I just come home and start getting ready for the next Sunday. After all, I’m a pastor. I’m suppose to be humble.

And I’ll admit there’s been a few Sundays where I’m come home and said “I crashed the sermon today!”

What To Preach When No One Is Looking

August 27, 2013

WORDS FROM W.W.                                                       August 27, 2013

I’ve been preaching through Leviticus the past three years…I mean, three months. Three more weeks and I’ll be transitioning to Jesus. That is, I’ll be focusing on themes that come out of the gospels.

Leviticus has been a challenge, and yet, it has been rewarding to see the threads connecting the Old Covenant with the New Covenant.

Preaching is a privilege, and yet it is also a challenge. To be able to speak the truth in an age when truth is defined by a multitude of sources in a multitude of ways is a privilege…and a challenge.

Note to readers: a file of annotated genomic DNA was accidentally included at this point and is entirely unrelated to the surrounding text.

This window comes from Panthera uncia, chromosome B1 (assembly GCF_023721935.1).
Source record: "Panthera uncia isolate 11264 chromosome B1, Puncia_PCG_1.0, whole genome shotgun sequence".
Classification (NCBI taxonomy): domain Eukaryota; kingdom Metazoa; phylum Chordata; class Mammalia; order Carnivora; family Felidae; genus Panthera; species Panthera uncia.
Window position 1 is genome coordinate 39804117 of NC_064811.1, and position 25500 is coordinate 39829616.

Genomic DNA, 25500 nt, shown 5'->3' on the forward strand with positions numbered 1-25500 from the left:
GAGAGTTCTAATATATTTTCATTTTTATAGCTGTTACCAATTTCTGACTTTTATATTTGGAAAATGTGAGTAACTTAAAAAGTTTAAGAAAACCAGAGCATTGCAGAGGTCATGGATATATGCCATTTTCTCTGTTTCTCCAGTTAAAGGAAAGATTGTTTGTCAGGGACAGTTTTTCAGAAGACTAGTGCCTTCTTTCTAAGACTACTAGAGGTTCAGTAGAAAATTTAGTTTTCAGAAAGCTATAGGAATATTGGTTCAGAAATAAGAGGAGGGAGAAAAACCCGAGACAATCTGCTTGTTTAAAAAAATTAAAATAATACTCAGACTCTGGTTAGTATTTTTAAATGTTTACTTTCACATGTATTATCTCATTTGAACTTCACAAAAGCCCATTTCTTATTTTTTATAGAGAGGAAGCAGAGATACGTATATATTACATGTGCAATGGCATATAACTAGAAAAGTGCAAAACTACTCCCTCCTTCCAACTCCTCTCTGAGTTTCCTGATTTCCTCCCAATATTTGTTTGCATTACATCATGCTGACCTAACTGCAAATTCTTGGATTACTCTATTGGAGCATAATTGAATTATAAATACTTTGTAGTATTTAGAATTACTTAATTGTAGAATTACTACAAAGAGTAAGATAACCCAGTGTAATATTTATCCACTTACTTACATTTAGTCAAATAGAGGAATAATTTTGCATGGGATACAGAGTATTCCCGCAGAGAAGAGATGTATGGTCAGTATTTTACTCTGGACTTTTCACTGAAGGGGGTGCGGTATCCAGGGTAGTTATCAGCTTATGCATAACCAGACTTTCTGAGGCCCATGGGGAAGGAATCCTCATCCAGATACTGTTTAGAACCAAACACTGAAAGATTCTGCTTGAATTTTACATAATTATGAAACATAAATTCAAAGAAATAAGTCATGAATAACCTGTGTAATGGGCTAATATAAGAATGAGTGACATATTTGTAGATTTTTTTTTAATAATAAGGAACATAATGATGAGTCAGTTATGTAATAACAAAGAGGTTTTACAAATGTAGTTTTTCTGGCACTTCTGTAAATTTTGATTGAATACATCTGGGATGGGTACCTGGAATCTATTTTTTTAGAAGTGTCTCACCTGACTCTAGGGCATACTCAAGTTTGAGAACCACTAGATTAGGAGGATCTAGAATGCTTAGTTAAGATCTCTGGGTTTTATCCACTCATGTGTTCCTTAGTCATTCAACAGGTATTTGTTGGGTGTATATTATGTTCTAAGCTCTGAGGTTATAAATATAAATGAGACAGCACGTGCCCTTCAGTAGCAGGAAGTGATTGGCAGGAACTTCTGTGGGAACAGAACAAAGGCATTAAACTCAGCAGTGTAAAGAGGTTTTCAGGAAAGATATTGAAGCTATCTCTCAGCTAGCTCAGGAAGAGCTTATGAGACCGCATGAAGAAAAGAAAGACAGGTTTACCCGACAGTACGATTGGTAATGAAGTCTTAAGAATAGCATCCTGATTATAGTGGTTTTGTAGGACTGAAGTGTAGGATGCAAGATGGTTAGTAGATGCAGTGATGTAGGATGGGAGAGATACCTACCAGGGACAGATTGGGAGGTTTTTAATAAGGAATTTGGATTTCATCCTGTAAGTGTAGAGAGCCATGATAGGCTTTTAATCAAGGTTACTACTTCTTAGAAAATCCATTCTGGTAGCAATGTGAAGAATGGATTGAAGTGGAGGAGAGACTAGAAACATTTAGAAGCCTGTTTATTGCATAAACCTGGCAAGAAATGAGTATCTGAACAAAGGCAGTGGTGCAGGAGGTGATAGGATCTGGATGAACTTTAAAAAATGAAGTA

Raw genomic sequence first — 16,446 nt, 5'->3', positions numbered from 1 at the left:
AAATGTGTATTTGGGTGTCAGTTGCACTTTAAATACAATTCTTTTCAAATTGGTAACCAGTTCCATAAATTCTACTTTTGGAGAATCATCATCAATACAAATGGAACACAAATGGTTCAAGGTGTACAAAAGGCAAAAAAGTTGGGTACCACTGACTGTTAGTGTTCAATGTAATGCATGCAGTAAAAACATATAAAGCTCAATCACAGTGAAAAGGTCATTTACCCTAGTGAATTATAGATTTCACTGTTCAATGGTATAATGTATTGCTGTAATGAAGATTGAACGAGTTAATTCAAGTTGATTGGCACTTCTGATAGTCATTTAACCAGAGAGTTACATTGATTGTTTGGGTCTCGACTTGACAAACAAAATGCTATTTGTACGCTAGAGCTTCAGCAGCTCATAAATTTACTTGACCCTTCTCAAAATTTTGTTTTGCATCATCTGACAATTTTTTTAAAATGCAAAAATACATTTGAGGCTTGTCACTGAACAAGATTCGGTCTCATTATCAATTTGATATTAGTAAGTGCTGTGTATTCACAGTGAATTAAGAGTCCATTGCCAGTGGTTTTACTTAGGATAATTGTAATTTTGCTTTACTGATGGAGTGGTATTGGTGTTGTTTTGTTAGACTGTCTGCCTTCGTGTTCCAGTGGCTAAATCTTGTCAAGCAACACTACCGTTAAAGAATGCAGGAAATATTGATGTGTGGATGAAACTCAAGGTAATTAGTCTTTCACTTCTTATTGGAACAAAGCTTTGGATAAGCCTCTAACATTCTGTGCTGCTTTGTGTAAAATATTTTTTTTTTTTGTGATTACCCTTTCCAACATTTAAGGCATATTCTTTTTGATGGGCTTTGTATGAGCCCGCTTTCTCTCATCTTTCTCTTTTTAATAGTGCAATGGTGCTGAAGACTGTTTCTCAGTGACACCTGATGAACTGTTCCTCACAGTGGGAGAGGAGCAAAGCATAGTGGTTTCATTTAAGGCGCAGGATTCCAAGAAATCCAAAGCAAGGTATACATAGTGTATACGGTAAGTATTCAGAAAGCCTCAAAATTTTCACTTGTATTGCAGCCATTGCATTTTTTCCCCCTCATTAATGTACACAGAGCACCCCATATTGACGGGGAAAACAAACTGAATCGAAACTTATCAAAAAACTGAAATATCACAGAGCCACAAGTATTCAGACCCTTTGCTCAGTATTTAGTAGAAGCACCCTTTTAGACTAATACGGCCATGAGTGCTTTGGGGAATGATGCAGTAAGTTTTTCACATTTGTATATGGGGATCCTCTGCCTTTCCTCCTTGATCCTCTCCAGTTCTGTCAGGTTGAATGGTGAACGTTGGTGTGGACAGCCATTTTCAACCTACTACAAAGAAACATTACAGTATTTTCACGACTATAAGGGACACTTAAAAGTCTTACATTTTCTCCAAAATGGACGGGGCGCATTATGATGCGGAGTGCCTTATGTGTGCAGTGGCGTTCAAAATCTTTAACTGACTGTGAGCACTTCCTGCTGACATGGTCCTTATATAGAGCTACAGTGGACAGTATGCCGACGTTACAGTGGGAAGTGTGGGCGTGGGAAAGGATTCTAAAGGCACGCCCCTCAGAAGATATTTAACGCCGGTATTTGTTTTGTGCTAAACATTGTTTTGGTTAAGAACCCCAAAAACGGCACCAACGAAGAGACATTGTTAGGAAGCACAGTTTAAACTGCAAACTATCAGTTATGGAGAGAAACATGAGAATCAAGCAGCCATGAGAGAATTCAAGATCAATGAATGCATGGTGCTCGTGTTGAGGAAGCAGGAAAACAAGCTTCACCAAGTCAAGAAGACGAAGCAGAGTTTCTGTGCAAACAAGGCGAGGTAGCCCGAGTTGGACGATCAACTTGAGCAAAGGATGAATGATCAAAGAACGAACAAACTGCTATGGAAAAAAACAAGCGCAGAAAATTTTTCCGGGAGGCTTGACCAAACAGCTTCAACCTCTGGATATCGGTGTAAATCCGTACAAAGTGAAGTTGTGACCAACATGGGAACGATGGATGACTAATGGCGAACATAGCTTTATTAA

Knowing that some of the listeners want it said in the shortest amount of time possible, while others want a whole loaf of spiritual bread to fill their souls for the week…is a challenge!

A greater question…that I wrestle with is… what does my life preach when no one is looking, and no one is listening? What echoes from my heart to God?

A couple of weeks ago I was attending the Global Leadership Summit local simulcast of the event that was happening at Willow Creek Church in South Barrington, Illinois. After one of the breaks the next session started with a man playing an incredible instrument called an “earth harp.” The strings of the harp connected from the standing bridge on the stage to the balcony about 250 feet away. You could see the strings around the stage area because of the lighting, but then they just sort of disappeared into the air.